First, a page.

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Advanced Project Management Techniques - II

Dominic P. Perrotta, P.E., CSE

Course Outline

  1. Dealing with Engineering Firms
    • Small and Local Firms
    • Intermediate and Multi-National Firms
    • Defining Leadership 
  2. Dealing with Manufacturing Company Management
    • Mid-sized Companies
    • Larger and Multi-National Companies
    • Defining Decision Making
  3. Dealing with the Project Team
    1. Matrix Organization
    2. Direct Supervision Team
    3. Defining a Project Team
  4. Negotiating with Insurance Companies

This course includes a multiple-choice quiz at the end, which is designed to enhance the understanding of the course materials.

Learning Objective

At the conclusion of this course, the student will be able to:

Intended Audience

All engineers, architects, and contractors.

Benefit to Attendees

Attendees of this course will witness real life project scenarios, and will discover methods for resolving problems and conflicts by utilizing both orthodox and (occasionally) unorthodox project management skills and  techniques.

Course Introduction

This course in project management is a continuing attempt to improve the prospects for existing project managers and would-be project managers to manage a successful project. This course provides the student with a series of case studies of actual Project Managers and projects for which they were responsible. Advanced Project Management - I is not a prerequisite for this course which is meant to be a sequel to APM-I, and is intended to  broaden your knowledge about how successful projects are managed. Once you have completed this course, you will realize that there are no perfect projects, nor are you expected to be a perfect Project Manager.

This course is divided for all Project Managers into three important categories, which were previously defined in APM-I:

  1. Leadership
  2. Decision Making 
  3. Project Team

In each category there are two different case studies, and in each case study the Project Managers utilized certain techniques, mostly orthodox but some unorthodox, in order to bring the projects to successful conclusions. Regardless of the paths that were chosen by the Project Managers, their implementation of the core principles of quality project management proved to be a huge asset. You will also recognize that, although these Project Mangers may have had different levels of experience, they all went about their business in a confident and professional manner.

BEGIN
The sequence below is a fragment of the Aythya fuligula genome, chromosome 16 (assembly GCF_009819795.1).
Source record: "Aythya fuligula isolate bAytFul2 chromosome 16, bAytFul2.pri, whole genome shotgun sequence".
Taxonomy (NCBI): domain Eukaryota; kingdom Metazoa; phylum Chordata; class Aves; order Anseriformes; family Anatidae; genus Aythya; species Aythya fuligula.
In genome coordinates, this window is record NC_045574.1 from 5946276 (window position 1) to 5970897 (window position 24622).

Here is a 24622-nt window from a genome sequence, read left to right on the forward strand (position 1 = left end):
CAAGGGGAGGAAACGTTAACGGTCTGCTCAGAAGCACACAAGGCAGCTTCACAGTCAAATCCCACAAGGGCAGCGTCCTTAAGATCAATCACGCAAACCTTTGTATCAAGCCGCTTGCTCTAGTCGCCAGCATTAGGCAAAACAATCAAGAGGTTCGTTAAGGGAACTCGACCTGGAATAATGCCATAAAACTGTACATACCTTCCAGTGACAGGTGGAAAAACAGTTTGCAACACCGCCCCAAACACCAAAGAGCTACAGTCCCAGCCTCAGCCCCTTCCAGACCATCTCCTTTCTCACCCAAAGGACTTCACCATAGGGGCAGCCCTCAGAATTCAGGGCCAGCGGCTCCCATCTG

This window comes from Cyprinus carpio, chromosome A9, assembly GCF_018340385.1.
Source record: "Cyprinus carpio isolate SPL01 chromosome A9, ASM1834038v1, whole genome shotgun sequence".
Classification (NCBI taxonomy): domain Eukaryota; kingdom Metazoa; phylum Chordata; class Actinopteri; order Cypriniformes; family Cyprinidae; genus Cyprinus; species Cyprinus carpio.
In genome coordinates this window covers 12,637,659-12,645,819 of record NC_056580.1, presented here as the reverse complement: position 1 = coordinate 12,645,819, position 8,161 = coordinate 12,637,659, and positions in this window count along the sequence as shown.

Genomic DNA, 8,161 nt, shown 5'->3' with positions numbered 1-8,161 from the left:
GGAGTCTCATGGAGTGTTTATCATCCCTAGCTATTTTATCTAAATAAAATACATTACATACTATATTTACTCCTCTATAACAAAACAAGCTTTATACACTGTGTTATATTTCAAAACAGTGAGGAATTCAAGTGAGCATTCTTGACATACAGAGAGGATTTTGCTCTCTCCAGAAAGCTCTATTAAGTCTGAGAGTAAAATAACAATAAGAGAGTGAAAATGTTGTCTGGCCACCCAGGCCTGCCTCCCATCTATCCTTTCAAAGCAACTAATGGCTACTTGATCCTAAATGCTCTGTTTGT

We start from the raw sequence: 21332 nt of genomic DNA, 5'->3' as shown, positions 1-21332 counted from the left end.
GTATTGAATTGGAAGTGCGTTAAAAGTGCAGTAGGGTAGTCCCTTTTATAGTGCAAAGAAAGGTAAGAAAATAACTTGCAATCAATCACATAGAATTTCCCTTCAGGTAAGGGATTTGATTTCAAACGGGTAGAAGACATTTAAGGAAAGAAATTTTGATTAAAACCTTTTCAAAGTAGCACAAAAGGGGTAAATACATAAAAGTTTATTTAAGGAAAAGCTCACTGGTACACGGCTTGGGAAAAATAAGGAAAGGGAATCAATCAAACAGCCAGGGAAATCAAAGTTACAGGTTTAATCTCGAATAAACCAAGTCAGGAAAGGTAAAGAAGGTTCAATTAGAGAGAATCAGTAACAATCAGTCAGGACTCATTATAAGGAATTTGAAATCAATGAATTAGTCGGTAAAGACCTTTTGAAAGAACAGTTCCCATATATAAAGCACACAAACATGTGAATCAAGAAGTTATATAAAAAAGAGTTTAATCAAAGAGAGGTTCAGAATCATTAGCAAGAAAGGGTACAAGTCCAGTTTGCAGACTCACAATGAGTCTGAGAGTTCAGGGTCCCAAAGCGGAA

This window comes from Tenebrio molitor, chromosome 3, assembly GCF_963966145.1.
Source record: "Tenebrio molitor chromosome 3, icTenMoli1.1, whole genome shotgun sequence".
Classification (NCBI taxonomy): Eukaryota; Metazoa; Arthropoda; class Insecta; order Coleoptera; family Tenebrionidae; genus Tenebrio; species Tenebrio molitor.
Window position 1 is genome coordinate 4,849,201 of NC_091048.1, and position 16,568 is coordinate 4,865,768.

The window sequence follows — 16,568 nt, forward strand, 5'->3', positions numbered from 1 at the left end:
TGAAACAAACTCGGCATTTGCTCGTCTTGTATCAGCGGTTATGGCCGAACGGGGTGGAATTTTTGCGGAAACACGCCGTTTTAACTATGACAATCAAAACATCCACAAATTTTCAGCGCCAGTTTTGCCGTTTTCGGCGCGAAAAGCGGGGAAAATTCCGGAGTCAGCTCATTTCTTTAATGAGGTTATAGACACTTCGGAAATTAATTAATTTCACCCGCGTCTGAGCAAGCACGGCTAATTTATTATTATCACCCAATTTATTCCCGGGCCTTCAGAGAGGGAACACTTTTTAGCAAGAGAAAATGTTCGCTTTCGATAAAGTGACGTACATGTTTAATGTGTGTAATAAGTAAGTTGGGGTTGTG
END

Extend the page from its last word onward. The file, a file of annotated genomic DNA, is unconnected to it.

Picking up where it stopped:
The last part of each of these above three categories tries to give an interesting account of people that we either know or have read about who faced similar challenges in the sports world. The projects that each of them managed was simply their livelihoods. Through diligence, wisdom, and an understanding of those around them, they were able to be successful in their life's projects.

The fourth and last section of this course relates what actually took place following a major fire at a large manufacturing plant. In this case study, the Project Manager went beyond anything that he was obligated to do, resulting in a great savings to the plant as well as significant future benefits to his engineering firm and to himself.

Course Content

This course content is in the following PDF document:

Advanced Project Management Techniques - II

Please click on the above underlined hypertext to view, download or print the document for your study. Because of the large file size, we recommend that you first save the file to your computer by right clicking the mouse and choosing "Save Target As ...", and then open the file in Adobe Acrobat Reader. If you still experience any difficulty in downloading or opening this file, you may need to close some applications or reboot your computer to free up some memory.

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Course Summary

As you may have discovered by navigating this course, having personal discipline and learning  to delegate authority are very important characteristics of a Project Manager. The primary goal of this course in project management is to provide existing project managers and would-be project managers with the necessary tools to manage a successful project. In almost all projects the Project Manager and project team members will develop and utilize some core principles. One of those core principles is that the burden of assuring the finite factors of cost and schedule in addition to the end result is primarily the responsibility of the PM. Also the Project Manager is given guidelines and examples of what to do when a difficult situation presents itself. Invariably, the solution is not begun until the PM and/or the project team members recognize that a problem exists. It can then be resolved with training and experience, each of which is an equally valuable commodity.


Once you finish studying the above course content, you need to take a quiz to obtain the PDH credits.

DISCLAIMER: The materials contained in the online course are not intended as a representation or warranty on the part of PDH Center or any other person/organization named herein. The materials are for general information only. They are not a substitute for competent professional advice. Application of this information to a specific project should be reviewed by a registered architect and/or professional engineer/surveyor. Anyone making use of the information set forth herein does so at their own risk and assumes any and all resulting liability arising therefrom.